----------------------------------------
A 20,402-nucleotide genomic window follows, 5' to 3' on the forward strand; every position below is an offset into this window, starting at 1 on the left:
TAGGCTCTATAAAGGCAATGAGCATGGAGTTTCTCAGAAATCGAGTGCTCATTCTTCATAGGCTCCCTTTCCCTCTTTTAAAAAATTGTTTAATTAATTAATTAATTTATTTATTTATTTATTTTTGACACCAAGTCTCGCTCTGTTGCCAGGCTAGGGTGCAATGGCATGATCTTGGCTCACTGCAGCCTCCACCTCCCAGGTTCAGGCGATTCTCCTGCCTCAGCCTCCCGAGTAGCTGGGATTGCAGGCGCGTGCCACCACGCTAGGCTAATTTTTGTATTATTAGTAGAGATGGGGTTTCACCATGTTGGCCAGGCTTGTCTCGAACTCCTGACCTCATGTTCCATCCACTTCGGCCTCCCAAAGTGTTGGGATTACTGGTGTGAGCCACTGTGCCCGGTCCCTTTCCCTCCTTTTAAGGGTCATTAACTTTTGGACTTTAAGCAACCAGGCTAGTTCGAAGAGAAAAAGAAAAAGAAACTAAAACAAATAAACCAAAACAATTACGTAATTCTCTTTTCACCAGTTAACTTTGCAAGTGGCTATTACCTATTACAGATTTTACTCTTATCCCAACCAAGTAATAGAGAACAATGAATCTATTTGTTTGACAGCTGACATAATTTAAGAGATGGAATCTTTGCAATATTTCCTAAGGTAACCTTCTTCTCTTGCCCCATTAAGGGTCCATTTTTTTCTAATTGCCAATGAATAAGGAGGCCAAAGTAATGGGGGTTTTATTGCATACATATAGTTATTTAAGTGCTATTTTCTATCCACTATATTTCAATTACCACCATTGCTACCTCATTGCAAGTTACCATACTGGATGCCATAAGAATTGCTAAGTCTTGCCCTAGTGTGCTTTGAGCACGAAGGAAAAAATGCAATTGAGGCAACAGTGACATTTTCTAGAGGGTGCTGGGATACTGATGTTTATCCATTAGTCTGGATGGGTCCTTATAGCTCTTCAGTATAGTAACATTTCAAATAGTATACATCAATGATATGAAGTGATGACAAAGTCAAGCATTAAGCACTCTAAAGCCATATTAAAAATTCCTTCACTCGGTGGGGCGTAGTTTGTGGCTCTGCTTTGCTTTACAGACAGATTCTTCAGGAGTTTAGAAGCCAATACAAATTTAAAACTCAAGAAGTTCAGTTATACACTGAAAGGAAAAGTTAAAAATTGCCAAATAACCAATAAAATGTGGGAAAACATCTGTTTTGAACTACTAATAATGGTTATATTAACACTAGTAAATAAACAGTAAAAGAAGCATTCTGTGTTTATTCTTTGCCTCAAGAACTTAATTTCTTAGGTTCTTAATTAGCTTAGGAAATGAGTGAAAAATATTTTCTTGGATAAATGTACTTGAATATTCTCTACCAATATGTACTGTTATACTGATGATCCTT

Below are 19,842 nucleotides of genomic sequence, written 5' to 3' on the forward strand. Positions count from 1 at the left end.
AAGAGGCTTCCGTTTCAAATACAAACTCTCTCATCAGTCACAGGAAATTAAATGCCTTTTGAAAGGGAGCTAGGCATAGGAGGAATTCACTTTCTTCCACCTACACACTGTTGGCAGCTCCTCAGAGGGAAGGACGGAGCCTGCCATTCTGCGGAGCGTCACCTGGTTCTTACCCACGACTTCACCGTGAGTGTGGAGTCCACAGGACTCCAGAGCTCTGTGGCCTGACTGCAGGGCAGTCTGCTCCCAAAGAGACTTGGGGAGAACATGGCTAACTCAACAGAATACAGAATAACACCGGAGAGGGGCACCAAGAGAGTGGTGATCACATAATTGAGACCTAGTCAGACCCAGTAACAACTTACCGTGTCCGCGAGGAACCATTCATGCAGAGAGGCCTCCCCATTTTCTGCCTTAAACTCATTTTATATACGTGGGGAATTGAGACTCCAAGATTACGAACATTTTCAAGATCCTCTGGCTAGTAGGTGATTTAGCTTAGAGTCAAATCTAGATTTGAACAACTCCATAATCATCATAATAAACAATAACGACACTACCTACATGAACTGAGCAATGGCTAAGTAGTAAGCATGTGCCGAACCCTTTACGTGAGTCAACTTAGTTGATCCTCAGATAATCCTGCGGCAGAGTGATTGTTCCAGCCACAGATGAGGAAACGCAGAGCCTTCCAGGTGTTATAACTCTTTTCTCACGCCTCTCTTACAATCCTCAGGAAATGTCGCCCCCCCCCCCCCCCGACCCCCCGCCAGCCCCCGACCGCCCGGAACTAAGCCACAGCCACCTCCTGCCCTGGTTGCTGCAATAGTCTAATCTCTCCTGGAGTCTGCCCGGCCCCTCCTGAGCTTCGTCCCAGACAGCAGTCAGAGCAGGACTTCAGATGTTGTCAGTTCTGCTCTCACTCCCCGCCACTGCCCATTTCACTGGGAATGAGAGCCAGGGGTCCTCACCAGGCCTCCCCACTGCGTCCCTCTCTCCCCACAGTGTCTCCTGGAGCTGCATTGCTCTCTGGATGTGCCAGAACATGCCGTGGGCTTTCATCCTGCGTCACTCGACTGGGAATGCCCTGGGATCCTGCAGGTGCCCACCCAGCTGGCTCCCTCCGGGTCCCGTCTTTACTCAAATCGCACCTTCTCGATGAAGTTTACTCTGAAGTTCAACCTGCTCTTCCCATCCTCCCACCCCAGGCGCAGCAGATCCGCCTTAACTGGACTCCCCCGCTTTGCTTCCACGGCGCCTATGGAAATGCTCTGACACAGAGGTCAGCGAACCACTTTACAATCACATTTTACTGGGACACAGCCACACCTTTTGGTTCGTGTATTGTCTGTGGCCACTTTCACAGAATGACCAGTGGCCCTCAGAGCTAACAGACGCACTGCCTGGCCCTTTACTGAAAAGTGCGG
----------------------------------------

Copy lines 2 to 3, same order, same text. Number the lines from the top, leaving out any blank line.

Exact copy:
TAGGCTCTATAAAGGCAATGAGCATGGAGTTTCTCAGAAATCGAGTGCTCATTCTTCATAGGCTCCCTTTCCCTCTTTTAAAAAATTGTTTAATTAATTAATTAATTTATTTATTTATTTATTTTTGACACCAAGTCTCGCTCTGTTGCCAGGCTAGGGTGCAATGGCATGATCTTGGCTCACTGCAGCCTCCACCTCCCAGGTTCAGGCGATTCTCCTGCCTCAGCCTCCCGAGTAGCTGGGATTGCAGGCGCGTGCCACCACGCTAGGCTAATTTTTGTATTATTAGTAGAGATGGGGTTTCACCATGTTGGCCAGGCTTGTCTCGAACTCCTGACCTCATGTTCCATCCACTTCGGCCTCCCAAAGTGTTGGGATTACTGGTGTGAGCCACTGTGCCCGGTCCCTTTCCCTCCTTTTAAGGGTCATTAACTTTTGGACTTTAAGCAACCAGGCTAGTTCGAAGAGAAAAAGAAAAAGAAACTAAAACAAATAAACCAAAACAATTACGTAATTCTCTTTTCACCAGTTAACTTTGCAAGTGGCTATTACCTATTACAGATTTTACTCTTATCCCAACCAAGTAATAGAGAACAATGAATCTATTTGTTTGACAGCTGACATAATTTAAGAGATGGAATCTTTGCAATATTTCCTAAGGTAACCTTCTTCTCTTGCCCCATTAAGGGTCCATTTTTTTCTAATTGCCAATGAATAAGGAGGCCAAAGTAATGGGGGTTTTATTGCATACATATAGTTATTTAAGTGCTATTTTCTATCCACTATATTTCAATTACCACCATTGCTACCTCATTGCAAGTTACCATACTGGATGCCATAAGAATTGCTAAGTCTTGCCCTAGTGTGCTTTGAGCACGAAGGAAAAAATGCAATTGAGGCAACAGTGACATTTTCTAGAGGGTGCTGGGATACTGATGTTTATCCATTAGTCTGGATGGGTCCTTATAGCTCTTCAGTATAGTAACATTTCAAATAGTATACATCAATGATATGAAGTGATGACAAAGTCAAGCATTAAGCACTCTAAAGCCATATTAAAAATTCCTTCACTCGGTGGGGCGTAGTTTGTGGCTCTGCTTTGCTTTACAGACAGATTCTTCAGGAGTTTAGAAGCCAATACAAATTTAAAACTCAAGAAGTTCAGTTATACACTGAAAGGAAAAGTTAAAAATTGCCAAATAACCAATAAAATGTGGGAAAACATCTGTTTTGAACTACTAATAATGGTTATATTAACACTAGTAAATAAACAGTAAAAGAAGCATTCTGTGTTTATTCTTTGCCTCAAGAACTTAATTTCTTAGGTTCTTAATTAGCTTAGGAAATGAGTGAAAAATATTTTCTTGGATAAATGTACTTGAATATTCTCTACCAATATGTACTGTTATACTGATGATCCTT

Below are 19,842 nucleotides of genomic sequence, written 5' to 3' on the forward strand. Positions count from 1 at the left end.